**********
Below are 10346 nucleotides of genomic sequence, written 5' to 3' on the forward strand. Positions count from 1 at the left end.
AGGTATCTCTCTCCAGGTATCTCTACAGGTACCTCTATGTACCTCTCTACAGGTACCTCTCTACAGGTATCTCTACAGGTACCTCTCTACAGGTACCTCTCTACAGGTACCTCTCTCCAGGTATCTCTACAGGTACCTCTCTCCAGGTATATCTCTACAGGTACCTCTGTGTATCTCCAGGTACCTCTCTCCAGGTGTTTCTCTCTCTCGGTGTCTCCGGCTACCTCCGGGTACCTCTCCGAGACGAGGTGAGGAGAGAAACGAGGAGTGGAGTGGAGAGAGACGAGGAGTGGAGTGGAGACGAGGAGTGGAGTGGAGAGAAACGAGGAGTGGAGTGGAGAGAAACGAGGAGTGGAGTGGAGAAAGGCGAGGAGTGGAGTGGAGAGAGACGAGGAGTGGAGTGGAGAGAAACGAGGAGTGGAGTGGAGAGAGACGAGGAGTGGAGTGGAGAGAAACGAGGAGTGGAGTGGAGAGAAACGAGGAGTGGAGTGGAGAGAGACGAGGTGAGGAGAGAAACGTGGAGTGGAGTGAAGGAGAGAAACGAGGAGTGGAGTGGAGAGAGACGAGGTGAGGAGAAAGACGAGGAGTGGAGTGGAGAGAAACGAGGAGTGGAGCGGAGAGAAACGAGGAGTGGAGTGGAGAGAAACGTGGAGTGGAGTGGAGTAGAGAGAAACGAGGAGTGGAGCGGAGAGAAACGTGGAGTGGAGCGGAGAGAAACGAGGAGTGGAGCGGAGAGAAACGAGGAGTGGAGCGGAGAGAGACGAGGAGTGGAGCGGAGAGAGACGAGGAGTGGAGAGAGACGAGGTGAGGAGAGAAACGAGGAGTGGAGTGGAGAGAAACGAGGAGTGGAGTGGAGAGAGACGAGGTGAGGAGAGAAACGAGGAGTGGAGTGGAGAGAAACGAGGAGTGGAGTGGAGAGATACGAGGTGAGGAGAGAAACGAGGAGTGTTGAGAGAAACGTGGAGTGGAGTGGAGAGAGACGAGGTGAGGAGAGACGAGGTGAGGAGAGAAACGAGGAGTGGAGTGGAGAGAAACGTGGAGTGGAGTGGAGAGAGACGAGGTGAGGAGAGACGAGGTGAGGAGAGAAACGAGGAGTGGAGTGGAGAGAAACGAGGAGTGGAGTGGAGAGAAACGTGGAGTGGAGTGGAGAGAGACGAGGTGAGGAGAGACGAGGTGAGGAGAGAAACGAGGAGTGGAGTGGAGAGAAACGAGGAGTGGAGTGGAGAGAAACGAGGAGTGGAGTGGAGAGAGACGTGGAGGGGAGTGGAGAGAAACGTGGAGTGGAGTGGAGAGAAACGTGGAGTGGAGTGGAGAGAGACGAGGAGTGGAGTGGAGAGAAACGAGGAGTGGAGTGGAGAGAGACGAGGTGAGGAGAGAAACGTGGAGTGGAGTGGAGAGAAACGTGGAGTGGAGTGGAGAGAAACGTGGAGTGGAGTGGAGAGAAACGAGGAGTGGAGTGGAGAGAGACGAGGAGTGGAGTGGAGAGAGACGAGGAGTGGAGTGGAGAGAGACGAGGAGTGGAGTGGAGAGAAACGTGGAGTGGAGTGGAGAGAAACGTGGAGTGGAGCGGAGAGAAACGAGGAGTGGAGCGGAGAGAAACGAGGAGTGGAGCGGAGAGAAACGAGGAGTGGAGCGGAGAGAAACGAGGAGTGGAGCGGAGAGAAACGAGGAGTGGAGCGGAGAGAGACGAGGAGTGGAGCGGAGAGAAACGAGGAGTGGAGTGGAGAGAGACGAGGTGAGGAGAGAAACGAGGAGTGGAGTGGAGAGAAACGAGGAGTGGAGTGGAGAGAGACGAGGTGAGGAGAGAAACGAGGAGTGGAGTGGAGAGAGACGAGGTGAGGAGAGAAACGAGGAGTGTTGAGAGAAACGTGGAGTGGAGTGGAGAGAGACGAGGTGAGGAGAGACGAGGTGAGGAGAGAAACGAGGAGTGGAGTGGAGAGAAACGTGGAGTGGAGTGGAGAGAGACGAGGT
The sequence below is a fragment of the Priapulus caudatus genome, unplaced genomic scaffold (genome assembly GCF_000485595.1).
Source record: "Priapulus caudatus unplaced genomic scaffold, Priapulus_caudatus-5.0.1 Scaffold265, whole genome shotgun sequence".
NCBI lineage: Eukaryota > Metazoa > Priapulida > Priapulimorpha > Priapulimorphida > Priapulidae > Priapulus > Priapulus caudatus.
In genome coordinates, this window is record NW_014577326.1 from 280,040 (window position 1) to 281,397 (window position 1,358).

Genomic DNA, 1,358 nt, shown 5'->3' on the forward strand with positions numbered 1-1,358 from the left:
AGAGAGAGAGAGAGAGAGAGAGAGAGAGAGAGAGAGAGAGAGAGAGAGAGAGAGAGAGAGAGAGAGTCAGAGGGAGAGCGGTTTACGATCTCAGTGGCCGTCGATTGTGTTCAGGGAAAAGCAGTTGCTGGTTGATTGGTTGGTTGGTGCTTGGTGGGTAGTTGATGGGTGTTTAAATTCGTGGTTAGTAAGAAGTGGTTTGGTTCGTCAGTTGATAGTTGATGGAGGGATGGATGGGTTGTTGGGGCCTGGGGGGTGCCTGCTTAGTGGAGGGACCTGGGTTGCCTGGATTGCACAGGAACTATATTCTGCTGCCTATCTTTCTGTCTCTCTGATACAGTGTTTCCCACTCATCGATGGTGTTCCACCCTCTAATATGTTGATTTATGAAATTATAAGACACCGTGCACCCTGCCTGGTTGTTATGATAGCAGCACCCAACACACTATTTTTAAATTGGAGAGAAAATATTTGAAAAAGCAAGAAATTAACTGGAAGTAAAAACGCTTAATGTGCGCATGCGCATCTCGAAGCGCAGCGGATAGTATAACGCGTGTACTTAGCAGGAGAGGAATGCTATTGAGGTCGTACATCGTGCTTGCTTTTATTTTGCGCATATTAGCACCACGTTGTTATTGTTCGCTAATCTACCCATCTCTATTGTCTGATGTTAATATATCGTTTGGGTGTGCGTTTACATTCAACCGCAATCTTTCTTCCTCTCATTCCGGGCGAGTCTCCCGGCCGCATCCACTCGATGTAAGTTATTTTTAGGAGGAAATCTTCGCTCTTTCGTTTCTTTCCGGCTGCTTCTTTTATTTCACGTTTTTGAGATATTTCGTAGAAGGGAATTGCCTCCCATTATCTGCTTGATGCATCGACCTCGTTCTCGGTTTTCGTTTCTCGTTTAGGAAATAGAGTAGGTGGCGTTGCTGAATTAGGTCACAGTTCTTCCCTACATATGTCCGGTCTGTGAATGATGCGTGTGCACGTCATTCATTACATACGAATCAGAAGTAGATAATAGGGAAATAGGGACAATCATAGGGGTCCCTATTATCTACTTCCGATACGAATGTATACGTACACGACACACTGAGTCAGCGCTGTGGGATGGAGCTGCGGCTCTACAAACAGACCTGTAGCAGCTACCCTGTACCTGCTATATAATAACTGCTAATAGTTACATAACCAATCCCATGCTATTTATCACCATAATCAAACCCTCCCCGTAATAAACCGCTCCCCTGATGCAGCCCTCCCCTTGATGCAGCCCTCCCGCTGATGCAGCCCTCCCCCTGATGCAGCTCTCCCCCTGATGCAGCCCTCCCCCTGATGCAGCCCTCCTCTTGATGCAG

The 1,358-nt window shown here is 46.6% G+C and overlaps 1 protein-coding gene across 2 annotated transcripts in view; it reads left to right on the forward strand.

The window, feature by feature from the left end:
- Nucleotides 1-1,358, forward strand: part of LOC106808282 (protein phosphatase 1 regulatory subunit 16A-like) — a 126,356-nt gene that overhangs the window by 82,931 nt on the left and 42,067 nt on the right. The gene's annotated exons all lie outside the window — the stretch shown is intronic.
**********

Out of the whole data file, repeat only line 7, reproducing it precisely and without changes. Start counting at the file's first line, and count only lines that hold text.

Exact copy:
Genomic DNA, 1,358 nt, shown 5'->3' on the forward strand with positions numbered 1-1,358 from the left: